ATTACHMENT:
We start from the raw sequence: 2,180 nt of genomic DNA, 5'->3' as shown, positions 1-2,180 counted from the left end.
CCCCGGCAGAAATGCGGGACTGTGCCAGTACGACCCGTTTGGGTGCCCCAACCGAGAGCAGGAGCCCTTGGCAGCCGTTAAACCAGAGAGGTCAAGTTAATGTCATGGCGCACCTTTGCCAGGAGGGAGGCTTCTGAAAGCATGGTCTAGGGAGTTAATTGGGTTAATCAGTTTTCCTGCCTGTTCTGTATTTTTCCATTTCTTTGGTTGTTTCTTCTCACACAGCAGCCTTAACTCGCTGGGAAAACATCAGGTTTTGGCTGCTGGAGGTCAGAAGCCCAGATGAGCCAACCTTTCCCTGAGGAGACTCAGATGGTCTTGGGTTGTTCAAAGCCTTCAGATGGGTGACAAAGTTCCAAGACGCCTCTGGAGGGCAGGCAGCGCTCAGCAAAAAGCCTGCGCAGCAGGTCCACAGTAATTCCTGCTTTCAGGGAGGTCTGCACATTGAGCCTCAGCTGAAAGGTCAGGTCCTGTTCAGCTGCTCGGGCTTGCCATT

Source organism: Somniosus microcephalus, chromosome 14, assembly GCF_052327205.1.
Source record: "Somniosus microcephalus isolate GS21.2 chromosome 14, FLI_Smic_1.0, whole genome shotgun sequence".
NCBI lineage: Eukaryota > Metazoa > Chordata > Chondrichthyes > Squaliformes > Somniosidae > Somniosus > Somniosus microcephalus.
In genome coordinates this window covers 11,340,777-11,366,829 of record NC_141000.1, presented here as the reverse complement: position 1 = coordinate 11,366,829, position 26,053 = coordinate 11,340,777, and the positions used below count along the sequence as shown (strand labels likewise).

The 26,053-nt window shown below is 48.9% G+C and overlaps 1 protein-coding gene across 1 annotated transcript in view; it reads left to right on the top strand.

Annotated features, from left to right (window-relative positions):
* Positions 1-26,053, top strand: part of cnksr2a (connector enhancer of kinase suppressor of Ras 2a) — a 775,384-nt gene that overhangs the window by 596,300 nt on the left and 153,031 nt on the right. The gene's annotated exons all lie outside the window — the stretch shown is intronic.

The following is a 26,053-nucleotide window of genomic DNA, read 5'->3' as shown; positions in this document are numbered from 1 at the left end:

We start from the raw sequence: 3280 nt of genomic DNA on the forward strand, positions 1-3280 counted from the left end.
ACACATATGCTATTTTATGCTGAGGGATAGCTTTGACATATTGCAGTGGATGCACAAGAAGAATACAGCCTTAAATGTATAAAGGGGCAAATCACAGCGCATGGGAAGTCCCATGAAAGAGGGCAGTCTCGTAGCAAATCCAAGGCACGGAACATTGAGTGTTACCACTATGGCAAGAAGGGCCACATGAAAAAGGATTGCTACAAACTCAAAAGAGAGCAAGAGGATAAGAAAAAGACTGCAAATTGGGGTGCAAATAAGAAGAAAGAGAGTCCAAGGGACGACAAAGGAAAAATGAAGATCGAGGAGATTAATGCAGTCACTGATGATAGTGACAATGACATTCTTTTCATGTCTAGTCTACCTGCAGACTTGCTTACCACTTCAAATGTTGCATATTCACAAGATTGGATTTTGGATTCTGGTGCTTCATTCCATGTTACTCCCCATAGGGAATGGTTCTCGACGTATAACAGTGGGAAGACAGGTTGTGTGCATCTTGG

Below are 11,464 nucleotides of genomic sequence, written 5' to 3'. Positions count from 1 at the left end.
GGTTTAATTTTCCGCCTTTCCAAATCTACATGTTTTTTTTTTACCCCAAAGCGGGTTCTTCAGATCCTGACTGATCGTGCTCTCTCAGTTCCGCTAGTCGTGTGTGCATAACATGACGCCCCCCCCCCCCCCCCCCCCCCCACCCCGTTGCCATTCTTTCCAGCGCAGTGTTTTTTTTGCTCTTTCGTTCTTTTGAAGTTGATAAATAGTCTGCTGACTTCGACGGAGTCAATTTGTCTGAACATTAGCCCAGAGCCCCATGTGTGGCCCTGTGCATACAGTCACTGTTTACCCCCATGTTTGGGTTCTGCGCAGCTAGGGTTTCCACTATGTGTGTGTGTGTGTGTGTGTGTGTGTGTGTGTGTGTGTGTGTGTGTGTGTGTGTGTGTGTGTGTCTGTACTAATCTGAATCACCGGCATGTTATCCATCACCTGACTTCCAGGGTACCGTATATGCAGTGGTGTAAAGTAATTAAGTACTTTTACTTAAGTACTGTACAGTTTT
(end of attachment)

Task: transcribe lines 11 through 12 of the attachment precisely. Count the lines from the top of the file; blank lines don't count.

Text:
We start from the raw sequence: 3280 nt of genomic DNA on the forward strand, positions 1-3280 counted from the left end.
ACACATATGCTATTTTATGCTGAGGGATAGCTTTGACATATTGCAGTGGATGCACAAGAAGAATACAGCCTTAAATGTATAAAGGGGCAAATCACAGCGCATGGGAAGTCCCATGAAAGAGGGCAGTCTCGTAGCAAATCCAAGGCACGGAACATTGAGTGTTACCACTATGGCAAGAAGGGCCACATGAAAAAGGATTGCTACAAACTCAAAAGAGAGCAAGAGGATAAGAAAAAGACTGCAAATTGGGGTGCAAATAAGAAGAAAGAGAGTCCAAGGGACGACAAAGGAAAAATGAAGATCGAGGAGATTAATGCAGTCACTGATGATAGTGACAATGACATTCTTTTCATGTCTAGTCTACCTGCAGACTTGCTTACCACTTCAAATGTTGCATATTCACAAGATTGGATTTTGGATTCTGGTGCTTCATTCCATGTTACTCCCCATAGGGAATGGTTCTCGACGTATAACAGTGGGAAGACAGGTTGTGTGCATCTTGG